Last updated on January 1, 2020
Throughout our lives we sometimes find ourselves in search of the meaning of life and where we go after our time on earth reaches its conclusion. Religion has played a central role in the question, giving millions a sense of calm and relief that upon death, there is an afterlife awaiting us where we continue to live for an eternity. There are those among us who do not believe in any God or Deity, but feel that it is up to humans to create heaven on earth. Judaism, Hinduism, Christianity and Islam are the world’s dominant religion with each having millions of followers. There are thousands of other deities worshiped throughout the world and dozens of separate faiths. Hinduism reigns as one of the world’s oldest religions predating Christianity by thousands of years. Its ancient scriptures are prized and studied for guidance through life by Hindus and others seeking spiritual enlightenment. Among these cherished scriptures is The Bhavagad Gita, the classic of Indian spirituality that earned the love of readers world-wide. It is rare for me to pick up any book on religion but I decided to give this a read following the completion of a biography of J. Robert Oppenheimer. (1904-1967) Having finished the text I can see why it is loved by many.
Eknath Easwaran (1910-1999), the founder of the Blue Mountain Center of Meditation and Nilgiri in Northern California, translated the ancient text in an attempt to manifest its contents to a large world audience. He died on October 26, 1999 but his work and life of commitment to the teachings of the Indian spiritual classics established his legacy. Here he has translated one of the most popular classics, the book which was a personal favorite of Oppenheimer’s. In fact, upon completion of the first atomic bomb, Oppenheimer quoted the Gita when he famously said “I am become death”. The words by Oppenheimer, haunting in many aspects, sparked my interest in the text that touches deep on all of our spiritual beliefs.
Purists may not be fond of this version which contains extensive explanations by Easwaran. But the explanations are necessary for those unfamiliar with Indian spiritualism and others reading the Gita for the first time. In fact, on more than one occasion, Easwaran explains that it is almost important to completely translate some things. Regardless he does an outstanding job of making the book clear enough so that anyone can pick up the book and begin to learn instantly. But what exactly is The Gita? The story begins as we join Sanjaya who tells the story of a discussion between Arjuna, who’s preparing for battle and Krishna, the God who rides with him but does not take part in the fight. Arjuna has reservations about the war for he must confront and engage his relatives. He is conflicted and questions his own existence. Krishna, seeks to provide him with the answers he has and explain to him the truth path to wisdom. Step by step Arjuna is given a course on the most important concepts that will shape his mind and guide his spirit. As outsiders looking in, we follow along and explore the concepts of Atman, Brahman, Yoga, sannyasa, sattva, rajas and tamas among dozens of others critical to understanding the deeply spiritual purpose behind the Gita.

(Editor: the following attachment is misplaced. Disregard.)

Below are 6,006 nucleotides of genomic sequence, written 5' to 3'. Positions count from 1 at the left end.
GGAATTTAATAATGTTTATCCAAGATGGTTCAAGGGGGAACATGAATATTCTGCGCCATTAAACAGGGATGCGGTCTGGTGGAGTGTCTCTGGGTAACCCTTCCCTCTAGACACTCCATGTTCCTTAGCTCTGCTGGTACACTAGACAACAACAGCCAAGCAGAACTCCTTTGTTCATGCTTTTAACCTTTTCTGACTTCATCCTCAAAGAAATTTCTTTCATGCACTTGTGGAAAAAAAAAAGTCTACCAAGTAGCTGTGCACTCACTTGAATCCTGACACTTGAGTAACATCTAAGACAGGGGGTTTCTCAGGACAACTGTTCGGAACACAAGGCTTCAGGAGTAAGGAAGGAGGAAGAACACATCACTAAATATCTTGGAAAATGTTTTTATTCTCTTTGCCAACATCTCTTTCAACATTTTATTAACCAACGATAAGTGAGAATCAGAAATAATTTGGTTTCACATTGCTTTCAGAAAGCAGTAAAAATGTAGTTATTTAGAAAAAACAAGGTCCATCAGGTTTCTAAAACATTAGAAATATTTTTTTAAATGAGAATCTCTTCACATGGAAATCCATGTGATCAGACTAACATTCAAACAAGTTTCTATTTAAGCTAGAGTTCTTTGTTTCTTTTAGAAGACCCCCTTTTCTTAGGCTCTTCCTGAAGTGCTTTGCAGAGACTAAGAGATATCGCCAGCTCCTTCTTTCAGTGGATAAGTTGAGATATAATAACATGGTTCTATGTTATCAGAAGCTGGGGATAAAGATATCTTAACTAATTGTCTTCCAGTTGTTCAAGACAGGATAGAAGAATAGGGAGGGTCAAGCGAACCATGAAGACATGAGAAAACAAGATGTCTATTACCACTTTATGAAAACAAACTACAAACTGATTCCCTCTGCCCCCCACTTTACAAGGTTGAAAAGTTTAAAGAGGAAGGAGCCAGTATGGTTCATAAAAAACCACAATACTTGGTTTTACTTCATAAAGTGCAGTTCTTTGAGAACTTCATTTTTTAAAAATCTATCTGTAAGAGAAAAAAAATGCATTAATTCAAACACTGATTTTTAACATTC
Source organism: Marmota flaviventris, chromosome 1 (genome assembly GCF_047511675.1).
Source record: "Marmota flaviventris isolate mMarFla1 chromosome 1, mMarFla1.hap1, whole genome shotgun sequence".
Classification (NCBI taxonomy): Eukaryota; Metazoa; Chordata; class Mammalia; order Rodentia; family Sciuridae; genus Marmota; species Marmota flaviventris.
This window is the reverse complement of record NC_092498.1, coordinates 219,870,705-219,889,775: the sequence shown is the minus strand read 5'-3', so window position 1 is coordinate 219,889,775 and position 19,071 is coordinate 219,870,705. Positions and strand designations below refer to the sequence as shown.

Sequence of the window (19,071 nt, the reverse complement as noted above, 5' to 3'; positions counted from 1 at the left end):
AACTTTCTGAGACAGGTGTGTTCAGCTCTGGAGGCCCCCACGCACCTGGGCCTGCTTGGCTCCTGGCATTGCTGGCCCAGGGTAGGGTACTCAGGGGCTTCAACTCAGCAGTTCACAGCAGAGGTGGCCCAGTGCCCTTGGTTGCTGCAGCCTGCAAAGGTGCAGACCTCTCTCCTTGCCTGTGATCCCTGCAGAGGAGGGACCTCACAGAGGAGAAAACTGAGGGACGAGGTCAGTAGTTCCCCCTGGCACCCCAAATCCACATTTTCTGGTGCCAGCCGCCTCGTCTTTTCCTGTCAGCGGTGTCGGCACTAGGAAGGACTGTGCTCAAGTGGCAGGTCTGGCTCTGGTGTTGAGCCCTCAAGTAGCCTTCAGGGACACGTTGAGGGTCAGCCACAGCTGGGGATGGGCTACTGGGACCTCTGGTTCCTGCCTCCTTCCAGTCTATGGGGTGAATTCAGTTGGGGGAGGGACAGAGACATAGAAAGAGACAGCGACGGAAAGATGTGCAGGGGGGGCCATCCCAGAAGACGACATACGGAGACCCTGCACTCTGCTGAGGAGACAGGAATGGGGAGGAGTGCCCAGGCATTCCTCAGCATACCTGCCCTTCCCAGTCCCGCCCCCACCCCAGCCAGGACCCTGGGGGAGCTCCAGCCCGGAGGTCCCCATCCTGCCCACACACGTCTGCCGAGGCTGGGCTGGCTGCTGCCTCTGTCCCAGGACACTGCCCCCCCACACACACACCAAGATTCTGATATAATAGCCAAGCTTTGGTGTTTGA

The beauty in the book is that it is not simply a book of rule and regulations. In fact, there are no standard rituals at all. Krishna presents each concept and thorough explains the what it shapes our lives. This in itself is what makes the book such a pleasure to read. Krishna is clearly the all-knowing and all-powerful God but he never goes as far as to demand subjugation from Arjuna. He explains things with profound wisdom and love and never loses patience with Arjuna or avoids discussion even the most complicated topics. For the readers, Krishna is also talking to us so that we too may find help in our own lives as we travel the path to spiritual salvation. And whether you believe in Allah, Christ or Vishnu, the words in this book are insightful and deeply moving. The Gita is not just a manual or a discussion, but an important scripture about the love of life and one’s purpose in it.